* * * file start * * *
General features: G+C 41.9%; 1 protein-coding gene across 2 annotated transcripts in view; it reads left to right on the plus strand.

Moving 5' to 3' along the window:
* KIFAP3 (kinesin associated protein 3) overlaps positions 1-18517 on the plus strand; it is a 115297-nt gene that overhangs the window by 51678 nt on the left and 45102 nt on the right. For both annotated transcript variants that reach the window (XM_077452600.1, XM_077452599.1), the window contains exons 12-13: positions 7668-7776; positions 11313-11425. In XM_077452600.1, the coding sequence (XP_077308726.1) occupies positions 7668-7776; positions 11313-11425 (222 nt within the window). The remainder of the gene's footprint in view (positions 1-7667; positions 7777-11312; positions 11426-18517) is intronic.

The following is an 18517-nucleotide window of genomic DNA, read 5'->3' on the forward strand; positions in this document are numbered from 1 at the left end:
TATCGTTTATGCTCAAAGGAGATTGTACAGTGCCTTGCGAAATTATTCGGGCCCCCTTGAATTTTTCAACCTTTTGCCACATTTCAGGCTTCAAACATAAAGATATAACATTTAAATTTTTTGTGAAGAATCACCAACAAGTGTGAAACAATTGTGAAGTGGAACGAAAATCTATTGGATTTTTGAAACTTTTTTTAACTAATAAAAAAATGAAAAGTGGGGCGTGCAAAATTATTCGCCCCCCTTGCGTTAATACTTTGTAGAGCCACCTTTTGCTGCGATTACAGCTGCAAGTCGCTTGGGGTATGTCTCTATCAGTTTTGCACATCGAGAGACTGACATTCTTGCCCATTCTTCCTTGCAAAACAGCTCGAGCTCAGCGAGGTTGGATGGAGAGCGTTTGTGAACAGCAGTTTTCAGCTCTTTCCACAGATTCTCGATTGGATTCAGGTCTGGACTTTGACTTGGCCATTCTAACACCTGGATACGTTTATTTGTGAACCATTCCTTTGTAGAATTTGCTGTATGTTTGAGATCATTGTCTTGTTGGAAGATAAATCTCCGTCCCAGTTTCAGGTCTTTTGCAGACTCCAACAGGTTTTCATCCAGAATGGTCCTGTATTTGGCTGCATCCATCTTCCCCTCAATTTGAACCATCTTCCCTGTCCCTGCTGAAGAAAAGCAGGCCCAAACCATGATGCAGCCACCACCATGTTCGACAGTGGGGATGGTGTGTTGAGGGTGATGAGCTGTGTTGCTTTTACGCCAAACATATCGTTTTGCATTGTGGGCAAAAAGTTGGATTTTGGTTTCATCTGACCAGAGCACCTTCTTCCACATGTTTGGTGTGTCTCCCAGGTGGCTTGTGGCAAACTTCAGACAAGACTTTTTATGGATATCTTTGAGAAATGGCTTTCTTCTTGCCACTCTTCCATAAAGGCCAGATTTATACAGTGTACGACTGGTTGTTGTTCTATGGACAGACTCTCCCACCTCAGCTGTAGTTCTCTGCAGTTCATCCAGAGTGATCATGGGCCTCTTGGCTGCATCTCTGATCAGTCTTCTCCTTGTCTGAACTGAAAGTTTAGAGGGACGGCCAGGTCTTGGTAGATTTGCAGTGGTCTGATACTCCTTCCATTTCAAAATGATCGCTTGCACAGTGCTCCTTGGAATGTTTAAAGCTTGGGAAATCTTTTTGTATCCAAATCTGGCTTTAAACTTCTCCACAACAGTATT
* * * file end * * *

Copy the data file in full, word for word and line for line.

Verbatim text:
General features: G+C 41.9%; 1 protein-coding gene across 2 annotated transcripts in view; it reads left to right on the plus strand.

Moving 5' to 3' along the window:
* KIFAP3 (kinesin associated protein 3) overlaps positions 1-18517 on the plus strand; it is a 115297-nt gene that overhangs the window by 51678 nt on the left and 45102 nt on the right. For both annotated transcript variants that reach the window (XM_077452600.1, XM_077452599.1), the window contains exons 12-13: positions 7668-7776; positions 11313-11425. In XM_077452600.1, the coding sequence (XP_077308726.1) occupies positions 7668-7776; positions 11313-11425 (222 nt within the window). The remainder of the gene's footprint in view (positions 1-7667; positions 7777-11312; positions 11426-18517) is intronic.

The following is an 18517-nucleotide window of genomic DNA, read 5'->3' on the forward strand; positions in this document are numbered from 1 at the left end:
TATCGTTTATGCTCAAAGGAGATTGTACAGTGCCTTGCGAAATTATTCGGGCCCCCTTGAATTTTTCAACCTTTTGCCACATTTCAGGCTTCAAACATAAAGATATAACATTTAAATTTTTTGTGAAGAATCACCAACAAGTGTGAAACAATTGTGAAGTGGAACGAAAATCTATTGGATTTTTGAAACTTTTTTTAACTAATAAAAAAATGAAAAGTGGGGCGTGCAAAATTATTCGCCCCCCTTGCGTTAATACTTTGTAGAGCCACCTTTTGCTGCGATTACAGCTGCAAGTCGCTTGGGGTATGTCTCTATCAGTTTTGCACATCGAGAGACTGACATTCTTGCCCATTCTTCCTTGCAAAACAGCTCGAGCTCAGCGAGGTTGGATGGAGAGCGTTTGTGAACAGCAGTTTTCAGCTCTTTCCACAGATTCTCGATTGGATTCAGGTCTGGACTTTGACTTGGCCATTCTAACACCTGGATACGTTTATTTGTGAACCATTCCTTTGTAGAATTTGCTGTATGTTTGAGATCATTGTCTTGTTGGAAGATAAATCTCCGTCCCAGTTTCAGGTCTTTTGCAGACTCCAACAGGTTTTCATCCAGAATGGTCCTGTATTTGGCTGCATCCATCTTCCCCTCAATTTGAACCATCTTCCCTGTCCCTGCTGAAGAAAAGCAGGCCCAAACCATGATGCAGCCACCACCATGTTCGACAGTGGGGATGGTGTGTTGAGGGTGATGAGCTGTGTTGCTTTTACGCCAAACATATCGTTTTGCATTGTGGGCAAAAAGTTGGATTTTGGTTTCATCTGACCAGAGCACCTTCTTCCACATGTTTGGTGTGTCTCCCAGGTGGCTTGTGGCAAACTTCAGACAAGACTTTTTATGGATATCTTTGAGAAATGGCTTTCTTCTTGCCACTCTTCCATAAAGGCCAGATTTATACAGTGTACGACTGGTTGTTGTTCTATGGACAGACTCTCCCACCTCAGCTGTAGTTCTCTGCAGTTCATCCAGAGTGATCATGGGCCTCTTGGCTGCATCTCTGATCAGTCTTCTCCTTGTCTGAACTGAAAGTTTAGAGGGACGGCCAGGTCTTGGTAGATTTGCAGTGGTCTGATACTCCTTCCATTTCAAAATGATCGCTTGCACAGTGCTCCTTGGAATGTTTAAAGCTTGGGAAATCTTTTTGTATCCAAATCTGGCTTTAAACTTCTCCACAACAGTATT